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Amazonia under mid-Holocene drought

Smith, R. J. (2019) Amazonia under mid-Holocene drought. PhD thesis, University of Reading

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Abstract/Summary

Improving understanding of the long-term impacts of climate change on Amazonian ecosystems remains an important scientific challenge. Of particular concern is the impact of a drier climate, given that many climate models simulate decreased precipitation for Amazonia over the coming century. However, the impacts of such climate change on Amazonia are uncertain, with scenarios ranging from widespread rainforest dieback, to overall forest resilience. This thesis uses the middle Holocene (ca. 6,000 years ago) as an approximate analogue for future climate change, given the evidence that this period was significantly drier than present across much of Amazonia. The overall aim is to improve our understanding of the impact of long-term mid-Holocene drought on Amazonia using a multi-disciplinary approach, integrating both palaeoecology and Earth system modelling. Results are presented over three chapters in the form of academic papers. Chapter 2 presents a new multi-proxy synthesis of mid-Holocene palaeoecological records from across tropical South America, demonstrating concurrent mid-Holocene expansion of savannah in southern and eastern Amazonia and south-east Brazil, with resilience of rainforest in central Amazonia. Chapter 3 presents a new fossil-pollen record from a small palm swamp (Cuatro Vientos) in south-west Amazonia, which is compared with a previously published pollen record of a nearby large lake (Laguna Chaplin), demonstrating that palm swamps can yield useful Quaternary pollen archives recording the history of terrestrial vegetation beyond the swamp, rather than merely a history of localised swamp vegetation dynamics. Chapter 4 presents an ensemble of 21 mid- Holocene vegetation model simulations in one of the first palaeo-vegetation modelling-data comparison projects of mid-Holocene Amazonia, demonstrating that the models can replicate mid-Holocene rainforest resilience in the core of the Amazon basin, with savannah expansion restricted to the ecotonal regions of eastern and southern Amazonia. However, uncertainty exists between the models regarding the spatial position and extent of this savannah expansion.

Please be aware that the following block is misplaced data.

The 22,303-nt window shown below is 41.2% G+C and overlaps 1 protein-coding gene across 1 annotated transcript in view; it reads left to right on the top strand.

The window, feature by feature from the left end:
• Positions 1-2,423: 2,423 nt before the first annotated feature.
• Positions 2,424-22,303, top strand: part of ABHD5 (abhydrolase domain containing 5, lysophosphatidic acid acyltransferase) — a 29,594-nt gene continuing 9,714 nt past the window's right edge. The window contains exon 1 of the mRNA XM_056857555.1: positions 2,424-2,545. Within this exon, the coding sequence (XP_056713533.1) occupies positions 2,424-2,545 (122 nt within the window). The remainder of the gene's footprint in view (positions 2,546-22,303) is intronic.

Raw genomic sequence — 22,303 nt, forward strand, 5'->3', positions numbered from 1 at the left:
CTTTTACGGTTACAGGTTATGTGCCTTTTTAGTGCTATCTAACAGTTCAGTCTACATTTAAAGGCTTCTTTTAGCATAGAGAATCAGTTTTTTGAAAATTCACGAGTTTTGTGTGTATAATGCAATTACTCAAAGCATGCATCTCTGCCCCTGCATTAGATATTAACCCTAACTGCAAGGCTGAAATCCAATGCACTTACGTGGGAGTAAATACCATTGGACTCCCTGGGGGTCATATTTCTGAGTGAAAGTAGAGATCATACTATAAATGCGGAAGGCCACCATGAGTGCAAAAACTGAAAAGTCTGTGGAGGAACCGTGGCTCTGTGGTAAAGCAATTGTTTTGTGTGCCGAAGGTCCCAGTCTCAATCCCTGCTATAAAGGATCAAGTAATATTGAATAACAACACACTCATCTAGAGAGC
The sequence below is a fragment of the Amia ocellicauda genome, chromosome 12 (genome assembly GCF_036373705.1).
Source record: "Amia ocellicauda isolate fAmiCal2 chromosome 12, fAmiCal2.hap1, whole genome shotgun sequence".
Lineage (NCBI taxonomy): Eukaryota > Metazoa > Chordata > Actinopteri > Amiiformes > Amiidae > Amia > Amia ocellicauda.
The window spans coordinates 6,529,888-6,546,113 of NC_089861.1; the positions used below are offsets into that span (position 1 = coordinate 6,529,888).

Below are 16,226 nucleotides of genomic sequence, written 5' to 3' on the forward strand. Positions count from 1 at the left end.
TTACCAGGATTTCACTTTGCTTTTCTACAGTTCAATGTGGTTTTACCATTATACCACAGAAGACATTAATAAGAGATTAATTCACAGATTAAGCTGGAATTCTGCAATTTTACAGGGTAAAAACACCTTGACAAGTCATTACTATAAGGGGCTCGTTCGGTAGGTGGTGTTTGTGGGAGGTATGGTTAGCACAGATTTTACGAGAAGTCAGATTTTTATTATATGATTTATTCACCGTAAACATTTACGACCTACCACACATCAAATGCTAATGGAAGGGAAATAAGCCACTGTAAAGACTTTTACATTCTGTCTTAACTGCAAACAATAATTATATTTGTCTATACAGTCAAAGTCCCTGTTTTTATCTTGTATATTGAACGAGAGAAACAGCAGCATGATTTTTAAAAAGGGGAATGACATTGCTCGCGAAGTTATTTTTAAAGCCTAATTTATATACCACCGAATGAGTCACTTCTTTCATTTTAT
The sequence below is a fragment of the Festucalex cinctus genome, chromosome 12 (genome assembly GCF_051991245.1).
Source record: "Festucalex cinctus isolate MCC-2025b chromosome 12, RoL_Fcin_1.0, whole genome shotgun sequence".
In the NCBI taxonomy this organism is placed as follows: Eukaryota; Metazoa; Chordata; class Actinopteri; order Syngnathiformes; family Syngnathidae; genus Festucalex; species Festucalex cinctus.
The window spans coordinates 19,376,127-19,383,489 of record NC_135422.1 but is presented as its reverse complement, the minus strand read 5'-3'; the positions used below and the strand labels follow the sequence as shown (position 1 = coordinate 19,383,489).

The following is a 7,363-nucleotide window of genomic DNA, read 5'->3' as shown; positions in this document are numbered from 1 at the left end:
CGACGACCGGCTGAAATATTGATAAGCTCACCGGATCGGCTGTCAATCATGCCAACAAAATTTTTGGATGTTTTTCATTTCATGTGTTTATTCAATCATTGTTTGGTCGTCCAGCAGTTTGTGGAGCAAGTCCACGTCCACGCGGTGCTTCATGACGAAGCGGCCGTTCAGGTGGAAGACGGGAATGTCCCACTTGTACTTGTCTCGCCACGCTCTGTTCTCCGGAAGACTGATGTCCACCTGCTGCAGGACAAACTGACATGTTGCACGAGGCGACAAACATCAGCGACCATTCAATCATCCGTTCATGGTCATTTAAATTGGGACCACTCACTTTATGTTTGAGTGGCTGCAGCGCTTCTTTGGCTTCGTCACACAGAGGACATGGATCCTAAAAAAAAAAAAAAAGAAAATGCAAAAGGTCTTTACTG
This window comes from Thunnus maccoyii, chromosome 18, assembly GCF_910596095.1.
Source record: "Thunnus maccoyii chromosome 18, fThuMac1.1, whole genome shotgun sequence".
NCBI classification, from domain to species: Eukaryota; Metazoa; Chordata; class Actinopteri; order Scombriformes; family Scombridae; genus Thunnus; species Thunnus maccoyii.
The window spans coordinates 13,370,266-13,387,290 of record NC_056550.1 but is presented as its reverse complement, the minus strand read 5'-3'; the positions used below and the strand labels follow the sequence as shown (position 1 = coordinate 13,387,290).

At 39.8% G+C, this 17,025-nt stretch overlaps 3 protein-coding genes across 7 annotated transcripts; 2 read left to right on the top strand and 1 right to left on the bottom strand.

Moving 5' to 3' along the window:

Item Type:Thesis (PhD)
Thesis Supervisor:Mayle, F.
Thesis/Report Department:School of Archaeology, Geography & Environmental Science
Identification Number/DOI:
Divisions:Faculty of Science > School of Archaeology, Geography and Environmental Science
ID Code:89056
Date on Title Page:September 2018

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